Oronteus Finaeus map
The Oronteus Finaeus map, also spelled Oronteus Fineus map, was incredibly precise. It too shows an ice free Antartica with no ice-cap. It was drawn
in the year 1532. There are also maps showing Greenland as two separated islands, as it was confirmed by a polar French expedition which found out
that there is an ice cap quite thick joining what it is actually two islands.
Here is the Map:
Hapgood made a disclosure which amazingly lead further on this road: he found out a cartographic document copied by an older source carved on a rock
column, China, year 1137. It showed the same high level of technology of the other western charts, the same grid method, the same use of spheroid
trigonometry. It has so many common points with the western ones that it makes think more than reasonably, that there had to be a common source: could
it be a lost civilization, maybe the same one which has been chased by thousands for years so far?
The coastline and island that are shown in Antarctica must have been navigated at some period prior to 4,000 B.C. when these areas were free of ice
from the last Ice Age.Piri Reis own commentary indicates that some of his source maps were from the time of Alexander the Great (332 B.C.).
According to Graham Hancock's Fingerprints of the Gods, the remains of this civilization lie buried beneath the Antarctic ice cap where it was
destroyed and buried by Earth crustal displacement.
The map below published by Graham Hancock in his book is considered evidence that Antarctic was already known before its effective exploration. The
map was created by Philippe Buache, published certainly after 1739 since in its notes there is reference to the journey of Charles Bouvet, who reached
the new lands south of Cape of Good Hope the first of January of the same year. Actually the map may seem strange, since the South Pole is placed at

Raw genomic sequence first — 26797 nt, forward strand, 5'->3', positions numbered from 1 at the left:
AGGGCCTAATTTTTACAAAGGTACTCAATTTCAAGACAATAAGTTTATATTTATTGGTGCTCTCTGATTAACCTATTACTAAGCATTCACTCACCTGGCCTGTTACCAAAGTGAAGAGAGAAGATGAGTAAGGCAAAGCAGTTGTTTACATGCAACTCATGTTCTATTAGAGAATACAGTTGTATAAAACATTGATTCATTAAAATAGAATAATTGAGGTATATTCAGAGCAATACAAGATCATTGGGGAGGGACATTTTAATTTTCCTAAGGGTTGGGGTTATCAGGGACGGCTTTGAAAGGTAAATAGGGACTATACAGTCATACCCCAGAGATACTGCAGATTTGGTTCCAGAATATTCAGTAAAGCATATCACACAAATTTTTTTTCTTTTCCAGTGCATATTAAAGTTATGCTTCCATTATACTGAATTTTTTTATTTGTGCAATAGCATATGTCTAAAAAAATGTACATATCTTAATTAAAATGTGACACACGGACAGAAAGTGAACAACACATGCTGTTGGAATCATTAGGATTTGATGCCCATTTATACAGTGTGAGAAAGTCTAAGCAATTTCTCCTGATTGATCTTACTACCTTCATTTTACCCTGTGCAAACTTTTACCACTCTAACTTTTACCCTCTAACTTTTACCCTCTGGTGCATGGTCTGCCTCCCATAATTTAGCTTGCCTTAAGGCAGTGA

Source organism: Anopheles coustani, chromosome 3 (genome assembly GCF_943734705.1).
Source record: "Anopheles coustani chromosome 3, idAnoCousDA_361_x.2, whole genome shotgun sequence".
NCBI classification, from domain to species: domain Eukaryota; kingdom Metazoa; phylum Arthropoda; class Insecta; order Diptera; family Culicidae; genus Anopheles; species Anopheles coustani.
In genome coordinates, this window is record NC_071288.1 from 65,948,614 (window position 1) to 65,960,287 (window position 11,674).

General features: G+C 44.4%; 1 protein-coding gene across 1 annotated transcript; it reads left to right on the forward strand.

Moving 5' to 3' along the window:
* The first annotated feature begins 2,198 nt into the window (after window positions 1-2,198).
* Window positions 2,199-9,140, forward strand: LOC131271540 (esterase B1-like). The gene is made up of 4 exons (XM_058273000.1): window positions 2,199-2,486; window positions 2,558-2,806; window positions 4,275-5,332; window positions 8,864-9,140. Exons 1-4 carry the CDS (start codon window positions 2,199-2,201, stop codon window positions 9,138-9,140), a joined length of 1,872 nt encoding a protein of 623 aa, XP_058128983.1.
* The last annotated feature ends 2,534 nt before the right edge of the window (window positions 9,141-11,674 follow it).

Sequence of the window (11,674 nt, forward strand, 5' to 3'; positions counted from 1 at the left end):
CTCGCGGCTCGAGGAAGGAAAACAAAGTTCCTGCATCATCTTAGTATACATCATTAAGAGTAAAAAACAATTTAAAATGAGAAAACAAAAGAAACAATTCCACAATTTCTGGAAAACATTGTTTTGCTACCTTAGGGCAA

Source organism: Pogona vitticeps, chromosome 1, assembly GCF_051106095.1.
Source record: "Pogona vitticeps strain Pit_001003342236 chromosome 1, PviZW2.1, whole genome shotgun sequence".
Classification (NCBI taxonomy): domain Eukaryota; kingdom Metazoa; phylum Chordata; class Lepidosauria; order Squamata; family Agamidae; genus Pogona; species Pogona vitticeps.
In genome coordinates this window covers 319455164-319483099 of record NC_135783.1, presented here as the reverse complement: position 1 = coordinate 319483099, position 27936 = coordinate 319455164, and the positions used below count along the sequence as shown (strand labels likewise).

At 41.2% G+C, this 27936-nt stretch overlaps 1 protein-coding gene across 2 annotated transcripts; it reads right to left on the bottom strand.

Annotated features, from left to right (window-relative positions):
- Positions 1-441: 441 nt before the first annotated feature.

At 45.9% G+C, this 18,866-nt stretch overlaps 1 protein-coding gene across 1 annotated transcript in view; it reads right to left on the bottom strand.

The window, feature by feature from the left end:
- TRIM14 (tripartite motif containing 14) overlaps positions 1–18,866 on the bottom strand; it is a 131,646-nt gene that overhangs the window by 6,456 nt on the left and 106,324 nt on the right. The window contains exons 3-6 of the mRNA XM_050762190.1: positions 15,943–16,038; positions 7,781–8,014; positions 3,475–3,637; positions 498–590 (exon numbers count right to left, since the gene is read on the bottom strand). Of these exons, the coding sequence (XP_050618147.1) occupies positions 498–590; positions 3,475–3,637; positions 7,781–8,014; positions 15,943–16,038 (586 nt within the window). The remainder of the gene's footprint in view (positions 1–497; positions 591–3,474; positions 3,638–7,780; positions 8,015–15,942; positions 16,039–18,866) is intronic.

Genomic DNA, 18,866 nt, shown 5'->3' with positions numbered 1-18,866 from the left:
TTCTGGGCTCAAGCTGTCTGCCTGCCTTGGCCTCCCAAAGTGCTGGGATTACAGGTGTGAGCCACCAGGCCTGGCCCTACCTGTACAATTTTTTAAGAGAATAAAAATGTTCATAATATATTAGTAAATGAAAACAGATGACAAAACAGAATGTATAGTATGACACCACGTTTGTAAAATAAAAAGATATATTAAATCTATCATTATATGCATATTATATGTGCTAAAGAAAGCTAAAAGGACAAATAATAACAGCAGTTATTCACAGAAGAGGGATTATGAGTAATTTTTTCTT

the middle of a glacial sea and is surrounded by two wide islands that form a huge austral continent. In this case the similarity with Antarctic is
really poor but the fans of mysteries do not discourage because of this and say that this map represent Antarctic before it was covered by glaciers,
hundred thousand years ago.
Here is the map:
Back to Charles and the Oronteus Finaeus map
To even the most skeptical, the Oronteus Finaeus map is startling. Although it was printed in a book in 1531 – and was thus not subject to
subsequent amendment – it is remarkably similar to today’s maps of Antarctica. Admittedly it is too close to the tip of South America, and it is
incorrectly oriented, yet the proportions seem similar, the coastal mountains, found in the 1957 geophysical study are in roughly the right places and
so are many bays and rivers. Furthermore, the shape of South America itself seems right, and the close resemblance between a modern, scientifically
exact map of the Ross Sea and Finaeus’ unnamed gulf is striking.
What is different, however, is that the Oronteus Finaeus map does not seem to show the great shelves of ice that, today, surround the continent, nor
the great glaciers that fringe the coastal regions. Instead there seem to be estuaries and inlets, suggesting great rivers. To Hapgood and his team,
that meant that at some time in the past the Ross Sea and its coasts – scene of the November, 1979 air disaster on Mount Erebus – and some of the
hinterland of Antarctica were free of ice. It also suggested to Hapgood that since the Antarctic was certainly ice-bound in 1531 – when Oronteus
Finaeus made his map – Finaeus must have had access to very ancient maps indeed: maps made when Antarctica was largely free of the mile-thick ice
cap that buries it today, and presumably has covered it for millennia.
There is, moreover, the perplexing problem of the Oronteus Finaeus map. Even if Piri Reis “Antarctica” turns out to be South America – drawn
horizontally – or even Australia, the Finnaeus “Antarctica” is surely Antarctica and his map was also drawn in the 16th century: 1531. Where did
Oronteus Finaeus get his far more detailed and accurate information? Was it the libraries of Alexandria now buried under the sea? And why does Finaeus
also show Antarctica without an ice cap? Furthermore, the Hapgood team identified 50 geographical points on the Finaeus map, as re-projected, whose
latitudes and longitudes were located quite accurately in latitude and longitude, some of them quite close to the pole. “The mathematical
probability against this being accidental,” says Hapgood, “is astronomical”.
edit on 13-12-2012 by ZeuZZ because: (no reason